Jim Harrison@7 ” Where’s our slogan? Or is the romance of the idea of revolution taking the place of a substantive aim?”

Sorry, forgot to comment on this earlier.

The real difficulty of course is, who is this “we?” So I can’t say what Jim Harrison would want. But if it seems pretty easy to come up with a bunch of pithy placards, ranging from “Kill the billionaires” and “Hang the warmongers” to “Production for use” and “The abolition of classes.” The traditional, “From each according to his abilities, to each according to his needs,” is a trifle long. Also, the strong hate the idea they should be required to do the heavy lifting.

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PGD 01.30.18 at 2:28 pm

The institutionalist backlash to Trump is pretty clearly anti-democratic, as one would expect given that Trump was democratically elected, as was the Congress that supports him. A pro-democratic response to Trump would focus on organizing to beat Trump in the next election and threatening Congress-people who support Trump with being beaten in the next election. It wouldn’t focus on questioning the legitimacy of elections and getting the secret police to throw Trump out of office based on a far-fetched story about collusion with foreigners. This is pretty obvious, it takes some effort to overlook it.

There was a recent piece by Jeet Heer in TNR attacking those who supposedly minimize Trump’s authoritarianism, which calls out Corey among others, and includes the following tidbit:

“Put another way, governance is not just a matter of enacting policies, but having stable norms. Among those norms is to respect the autonomy of those referee institutions which hold power accountable (law enforcement, the media).”

So democratic governance is a matter of having a police state! (“Respecting the autonomy of law enforcement” — fully autonomous law enforcement is a police state). Respecting the autonomy of the press is also rather transparent, since what is clearly meant by the “press” here is only those who already agree with the preferred narrative, not e.g. Breitbart or Wikileaks or Fox or Glenn Greenwald.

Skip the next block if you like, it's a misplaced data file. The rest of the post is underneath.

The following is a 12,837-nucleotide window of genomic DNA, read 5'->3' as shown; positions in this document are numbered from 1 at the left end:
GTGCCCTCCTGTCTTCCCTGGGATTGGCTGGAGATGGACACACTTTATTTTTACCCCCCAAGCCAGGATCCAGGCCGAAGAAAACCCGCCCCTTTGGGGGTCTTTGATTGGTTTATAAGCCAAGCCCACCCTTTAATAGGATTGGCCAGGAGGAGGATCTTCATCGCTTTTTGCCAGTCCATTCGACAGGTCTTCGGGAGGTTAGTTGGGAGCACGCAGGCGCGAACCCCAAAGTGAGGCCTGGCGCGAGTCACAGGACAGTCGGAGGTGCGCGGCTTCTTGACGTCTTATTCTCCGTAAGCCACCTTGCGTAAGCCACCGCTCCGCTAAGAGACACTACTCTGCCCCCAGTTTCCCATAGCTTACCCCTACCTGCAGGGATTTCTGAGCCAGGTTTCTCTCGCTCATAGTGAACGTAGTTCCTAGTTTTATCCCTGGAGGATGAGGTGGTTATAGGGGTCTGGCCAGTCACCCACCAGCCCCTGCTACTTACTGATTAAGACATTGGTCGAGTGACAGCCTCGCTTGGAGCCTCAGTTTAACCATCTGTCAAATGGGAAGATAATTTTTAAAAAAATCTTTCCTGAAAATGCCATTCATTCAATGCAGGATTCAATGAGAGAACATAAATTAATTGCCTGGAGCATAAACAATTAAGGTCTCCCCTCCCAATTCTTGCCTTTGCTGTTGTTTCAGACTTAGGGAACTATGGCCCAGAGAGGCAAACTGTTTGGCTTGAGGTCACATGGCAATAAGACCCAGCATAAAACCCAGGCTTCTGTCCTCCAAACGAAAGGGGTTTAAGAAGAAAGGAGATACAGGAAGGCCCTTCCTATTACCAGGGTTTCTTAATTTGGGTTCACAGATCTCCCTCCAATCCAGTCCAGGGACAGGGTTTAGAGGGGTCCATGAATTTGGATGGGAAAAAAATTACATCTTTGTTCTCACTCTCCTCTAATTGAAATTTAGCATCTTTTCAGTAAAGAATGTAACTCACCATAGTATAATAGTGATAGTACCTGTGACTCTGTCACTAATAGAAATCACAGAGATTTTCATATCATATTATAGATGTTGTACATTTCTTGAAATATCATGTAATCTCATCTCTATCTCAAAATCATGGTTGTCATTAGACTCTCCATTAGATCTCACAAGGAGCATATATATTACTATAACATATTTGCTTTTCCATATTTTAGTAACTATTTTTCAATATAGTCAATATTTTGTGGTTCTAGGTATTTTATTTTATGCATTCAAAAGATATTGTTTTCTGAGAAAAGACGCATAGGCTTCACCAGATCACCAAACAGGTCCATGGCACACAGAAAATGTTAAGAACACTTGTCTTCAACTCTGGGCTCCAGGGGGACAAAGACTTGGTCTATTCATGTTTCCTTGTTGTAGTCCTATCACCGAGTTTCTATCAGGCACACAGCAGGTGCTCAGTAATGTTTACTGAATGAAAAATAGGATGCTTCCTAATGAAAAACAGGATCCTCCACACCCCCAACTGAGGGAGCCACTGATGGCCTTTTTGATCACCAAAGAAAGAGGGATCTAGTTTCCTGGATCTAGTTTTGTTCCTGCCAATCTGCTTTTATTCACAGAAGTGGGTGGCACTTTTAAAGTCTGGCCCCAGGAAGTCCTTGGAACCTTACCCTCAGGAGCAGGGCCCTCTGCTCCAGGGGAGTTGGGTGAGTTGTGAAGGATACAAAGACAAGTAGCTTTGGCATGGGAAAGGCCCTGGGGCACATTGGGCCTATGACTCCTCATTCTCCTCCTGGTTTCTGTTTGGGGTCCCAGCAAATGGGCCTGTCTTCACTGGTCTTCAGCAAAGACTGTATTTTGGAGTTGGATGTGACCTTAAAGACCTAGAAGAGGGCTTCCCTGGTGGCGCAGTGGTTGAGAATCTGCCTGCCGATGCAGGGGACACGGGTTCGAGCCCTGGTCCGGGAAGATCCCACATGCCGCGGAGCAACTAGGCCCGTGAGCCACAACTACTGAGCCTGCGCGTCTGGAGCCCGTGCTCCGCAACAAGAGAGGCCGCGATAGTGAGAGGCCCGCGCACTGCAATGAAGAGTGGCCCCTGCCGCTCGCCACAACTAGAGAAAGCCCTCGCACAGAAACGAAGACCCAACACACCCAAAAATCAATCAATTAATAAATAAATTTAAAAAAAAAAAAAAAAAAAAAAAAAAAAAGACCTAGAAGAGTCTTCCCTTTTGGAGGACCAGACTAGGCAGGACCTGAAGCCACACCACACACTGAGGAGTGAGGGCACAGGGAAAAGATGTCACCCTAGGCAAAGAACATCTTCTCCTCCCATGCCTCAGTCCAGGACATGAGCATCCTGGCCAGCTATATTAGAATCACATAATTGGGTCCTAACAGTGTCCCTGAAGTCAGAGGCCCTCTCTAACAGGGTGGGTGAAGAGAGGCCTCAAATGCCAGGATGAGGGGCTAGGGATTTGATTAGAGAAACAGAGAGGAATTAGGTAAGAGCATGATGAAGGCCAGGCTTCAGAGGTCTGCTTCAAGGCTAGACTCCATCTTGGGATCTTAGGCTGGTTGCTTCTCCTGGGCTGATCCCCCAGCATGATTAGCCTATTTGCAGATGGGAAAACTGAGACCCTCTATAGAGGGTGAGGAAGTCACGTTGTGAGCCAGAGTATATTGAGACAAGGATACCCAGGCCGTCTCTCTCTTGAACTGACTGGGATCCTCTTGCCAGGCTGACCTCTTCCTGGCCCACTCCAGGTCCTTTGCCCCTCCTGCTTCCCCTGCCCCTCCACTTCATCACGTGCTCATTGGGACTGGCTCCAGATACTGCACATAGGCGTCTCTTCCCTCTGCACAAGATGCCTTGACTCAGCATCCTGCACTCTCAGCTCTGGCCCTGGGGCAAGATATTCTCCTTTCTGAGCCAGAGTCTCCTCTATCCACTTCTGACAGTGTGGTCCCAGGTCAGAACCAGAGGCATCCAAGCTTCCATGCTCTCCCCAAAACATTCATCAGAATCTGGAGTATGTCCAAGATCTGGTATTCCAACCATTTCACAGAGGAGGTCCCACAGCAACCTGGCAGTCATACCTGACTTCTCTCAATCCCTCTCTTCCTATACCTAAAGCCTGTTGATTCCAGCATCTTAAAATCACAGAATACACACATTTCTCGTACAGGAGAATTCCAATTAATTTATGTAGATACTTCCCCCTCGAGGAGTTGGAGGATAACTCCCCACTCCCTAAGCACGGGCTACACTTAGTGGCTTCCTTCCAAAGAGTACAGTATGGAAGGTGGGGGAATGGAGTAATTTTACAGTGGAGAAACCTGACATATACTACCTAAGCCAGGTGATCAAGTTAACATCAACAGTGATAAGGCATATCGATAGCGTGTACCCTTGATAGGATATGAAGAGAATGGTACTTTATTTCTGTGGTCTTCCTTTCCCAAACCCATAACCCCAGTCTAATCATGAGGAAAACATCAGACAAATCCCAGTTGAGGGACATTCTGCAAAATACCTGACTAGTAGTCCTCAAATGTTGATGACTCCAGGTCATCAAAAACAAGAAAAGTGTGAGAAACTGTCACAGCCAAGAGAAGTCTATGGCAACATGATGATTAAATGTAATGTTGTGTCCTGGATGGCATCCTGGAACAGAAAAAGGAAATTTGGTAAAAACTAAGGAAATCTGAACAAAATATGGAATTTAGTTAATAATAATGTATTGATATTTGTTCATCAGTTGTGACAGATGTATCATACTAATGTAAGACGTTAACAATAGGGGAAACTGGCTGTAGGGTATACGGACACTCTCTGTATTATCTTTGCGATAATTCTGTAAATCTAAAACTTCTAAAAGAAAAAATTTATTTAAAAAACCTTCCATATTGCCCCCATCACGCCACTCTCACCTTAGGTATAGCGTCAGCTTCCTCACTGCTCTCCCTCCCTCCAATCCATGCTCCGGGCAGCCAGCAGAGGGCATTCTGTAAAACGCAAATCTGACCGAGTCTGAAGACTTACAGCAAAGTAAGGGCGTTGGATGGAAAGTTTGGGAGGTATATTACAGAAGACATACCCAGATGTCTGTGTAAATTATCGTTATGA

(Heer piece linked here — https://newrepublic.com/article/146748/trump-weak-effective-authoritarian)

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Glen Tomkins 01.30.18 at 3:23 pm

No one has mentioned the strongest concrete example of anti-slavery extremism and norm-shattering, state and local nullification of the Fugitive Slave Act.

Had the Civil War been, to its participants, the struggle between states’ rights Southerners and Unionist Northerners, the victorious North would have passed amendments getting rid of Art IV, sec 4, the 2d Amendment and the 10th Amendment, the Constitutional basis of nullification and secession. Instead they used the absence of Southern delegations in Congress and Southern state houses in the 3/4 needed for amendments to pass, to pass the 13-15th Amendments to get rid of slavery and make blacks equal. The North failed to end states’ rights because their assertion of states’ rights was credited with the resolve to fight the war, and then to win its opening, critical phases.

Had there been no nullification movement in the North, there would have been no focus of resistance to the slavocracy. Nullification galvanized the North, showed abolitionist forces their true strength at a time when we didn’t have polling to measure popular opinion. When the administration failed to even threaten to send in the US Army to stomp out nullification and enforce the Fugitive Slave Act, that told slavocrats and abolitionists both that the slavocracy had too weak a hold on the federal govt to allow that govt to move against states’ right abolitionism. The decades’ long domination of the federal govt by Democrats was a paper tiger. A revolt by anti-slavery forces was to be feared, because it would succeed. The Republican victory in 1860 could not have happened without the nullification movement showing that anti-slavery had already won, already commanded at least an electoral majority.

Had the Illinois militia not been more mobilized and ready to move, because of the activities of the Wide Awake paramilitary wing of the Republican Party, than Missouri’s, Missouri would have been able to complete the secession it started. The same applies to the Massachusetts militia and Maryland. The Confederacy likely would have won if Missouri and Maryland had been allowed to secede instead of being forcibly held in the Union by the invasion of federalized Republican state militias.